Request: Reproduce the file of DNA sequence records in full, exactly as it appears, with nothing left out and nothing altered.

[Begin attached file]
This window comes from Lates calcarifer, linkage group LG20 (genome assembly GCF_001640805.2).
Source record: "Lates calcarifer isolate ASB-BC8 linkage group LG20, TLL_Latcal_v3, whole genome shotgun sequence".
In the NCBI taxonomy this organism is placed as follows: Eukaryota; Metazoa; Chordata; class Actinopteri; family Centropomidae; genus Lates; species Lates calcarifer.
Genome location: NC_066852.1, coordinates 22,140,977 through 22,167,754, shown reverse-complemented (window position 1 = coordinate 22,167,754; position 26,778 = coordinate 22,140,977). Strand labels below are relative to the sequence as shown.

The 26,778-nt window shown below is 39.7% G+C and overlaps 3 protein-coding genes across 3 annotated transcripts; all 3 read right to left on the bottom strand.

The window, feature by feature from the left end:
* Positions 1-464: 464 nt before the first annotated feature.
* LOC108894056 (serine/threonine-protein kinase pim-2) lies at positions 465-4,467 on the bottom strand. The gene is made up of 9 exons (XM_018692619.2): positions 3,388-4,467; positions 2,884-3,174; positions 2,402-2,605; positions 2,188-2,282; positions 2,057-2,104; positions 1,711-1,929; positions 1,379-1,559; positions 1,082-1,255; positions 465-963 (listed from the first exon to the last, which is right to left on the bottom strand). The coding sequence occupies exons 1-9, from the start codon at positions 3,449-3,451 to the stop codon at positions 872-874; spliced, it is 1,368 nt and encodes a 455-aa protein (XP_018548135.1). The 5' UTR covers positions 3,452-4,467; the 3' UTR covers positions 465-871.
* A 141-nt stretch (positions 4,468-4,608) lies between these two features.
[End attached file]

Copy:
This window comes from Lates calcarifer, linkage group LG20 (genome assembly GCF_001640805.2).
Source record: "Lates calcarifer isolate ASB-BC8 linkage group LG20, TLL_Latcal_v3, whole genome shotgun sequence".
In the NCBI taxonomy this organism is placed as follows: Eukaryota; Metazoa; Chordata; class Actinopteri; family Centropomidae; genus Lates; species Lates calcarifer.
Genome location: NC_066852.1, coordinates 22,140,977 through 22,167,754, shown reverse-complemented (window position 1 = coordinate 22,167,754; position 26,778 = coordinate 22,140,977). Strand labels below are relative to the sequence as shown.

The 26,778-nt window shown below is 39.7% G+C and overlaps 3 protein-coding genes across 3 annotated transcripts; all 3 read right to left on the bottom strand.

The window, feature by feature from the left end:
* Positions 1-464: 464 nt before the first annotated feature.
* LOC108894056 (serine/threonine-protein kinase pim-2) lies at positions 465-4,467 on the bottom strand. The gene is made up of 9 exons (XM_018692619.2): positions 3,388-4,467; positions 2,884-3,174; positions 2,402-2,605; positions 2,188-2,282; positions 2,057-2,104; positions 1,711-1,929; positions 1,379-1,559; positions 1,082-1,255; positions 465-963 (listed from the first exon to the last, which is right to left on the bottom strand). The coding sequence occupies exons 1-9, from the start codon at positions 3,449-3,451 to the stop codon at positions 872-874; spliced, it is 1,368 nt and encodes a 455-aa protein (XP_018548135.1). The 5' UTR covers positions 3,452-4,467; the 3' UTR covers positions 465-871.
* A 141-nt stretch (positions 4,468-4,608) lies between these two features.